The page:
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Legacy of Transcendentalism: Religion and Philosophy

Heaven on Earth: Is the Legacy of 19th Century Transcendentalism an Ecumenical Philosophy of Nature?

Meg Brulatour, Virginia Commonwealth University, 1999

Introduction  19th Century Transcendentalism Native American Tradition Judaism
Overview Christianity Buddhism Bibliography

The Native American Perception of Environmental Responsibility

George Hochfield quotes Orestes Brownson on the peculiarly American, democratized Transcendentalism: is virgin soil, an open field, a new people, full of the future, with unbounded faith in ideas, and the most ample freedom. Here, if anywhere on earth, may the philosopher experiment on human nature and demonstrate what man has it in him to be when and where he has the freedom and the means to be himself. 

Such language, Hochfield asserts, underscores the closeness of 19th century "Transcendentalism to a native American vision . . . . the fullest, most radical, rashest expression of . . . the 'American dream.'" Ironically, it may be that, except for Thoreau's interest in Indians--and even he did not fully escape the prejudices of his cultural context--the seers of this new vision failed to realize that it was, in large part already extant, in the pre-existing (uppercase) Native American tradition.

Native American tradition is generally assumed to maintain close and respectful links with Nature, more so than the other religions discussed here; this is undoubtedly due to the overwhelming use of nature as metaphor in the tradition. For instance, the spiritual values of the Haudenosaunee--the Iroquois Confederacy, which includes six nations (Mohawk, Oneida, Onondaga, Cayuga, Seneca, and Tuscarora)--are symbolized by the Great Tree of Peace, an eternal evergreen with roots embracing the four corners of the earth and a straight, true trunk touching the "sky world." The Tree represents the Great Law, with its main principles of justice, equity, and peace (Rockefeller, 17). Furthermore, religion itself is not a separate entity, just one of several of life's components--rather it is the entire way of life (23). Many of the different Native American groups had no separate name for their "religion" until the concept of naming it was introduced, along with Christianity.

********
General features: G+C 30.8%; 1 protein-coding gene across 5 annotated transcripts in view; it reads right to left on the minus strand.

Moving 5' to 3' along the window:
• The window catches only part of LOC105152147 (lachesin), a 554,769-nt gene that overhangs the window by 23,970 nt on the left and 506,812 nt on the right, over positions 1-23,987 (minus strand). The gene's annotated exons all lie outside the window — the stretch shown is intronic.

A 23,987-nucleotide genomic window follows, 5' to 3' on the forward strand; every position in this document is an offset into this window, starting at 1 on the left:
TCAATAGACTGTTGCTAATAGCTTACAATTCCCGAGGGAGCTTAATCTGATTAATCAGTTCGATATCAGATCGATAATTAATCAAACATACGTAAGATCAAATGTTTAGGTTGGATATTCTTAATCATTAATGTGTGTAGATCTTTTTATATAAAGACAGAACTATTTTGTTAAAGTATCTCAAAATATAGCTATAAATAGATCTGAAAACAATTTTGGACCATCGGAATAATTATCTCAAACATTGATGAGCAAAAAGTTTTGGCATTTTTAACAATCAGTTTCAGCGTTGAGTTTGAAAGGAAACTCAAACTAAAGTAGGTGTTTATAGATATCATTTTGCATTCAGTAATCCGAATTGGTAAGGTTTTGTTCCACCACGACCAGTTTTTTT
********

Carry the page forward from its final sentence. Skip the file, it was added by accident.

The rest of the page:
The Native American view of the relationship between the "Me" and "Not Me" is famously illustrated in the speech of Chief Luther Standing Bear of the Ogala Sioux:

We did not think of the great open plains, the beautiful rolling hills, and winding streams with tangled growth, as "wild." Only to the white man was nature a "wilderness" and only to him was the land "infested" with "wild" animals and "savage" people. To us it was tame. Earth was bountiful and we were surrounded with the blessings of the Great Mystery. Not until the hairy man from the east came and with brutal frenzy heaped injustices upon us and the families we loved was it "wild" for us. When the very animals of the forest began fleeing from his approach, then it was that for us the "Wild West" began. 

Standing Bear's description of the Lakota concept of "a great unifying life force" is Emerson's Oversoul reiterated:

From Waken Tanka there came a great unifying life force that flowed in and through all things--the flowers of the plains, blowing winds, rocks, trees, birds, animals--and was the same force that had been breathed into the first man . . . . Kinship with all creatures of the earth, sky, and water was a real and active principle. . . .This concept of life was humanizing. . .  it made a place for all things in the scheme of existence with equal importance to all. The Lakota could despise no creature, for all were of one blood, made by the same hand, and filled with the essence of the Great Mystery... The old people told us to heed wa maka skan. . . the 'moving things of the earth'. . . .Knowledge was inherent in all things. . . . We learned to do what only the student of nature ever learns, and that was to feel beauty. . .

To "feel beauty" is different from merely being able to see it. The Navajo quest for spiritual perfection is called "The Beauty Trail" or "The Beauty Way;" to walk it requires the ability to transcend earthly distraction much in the manner Emerson prescribes in Nature: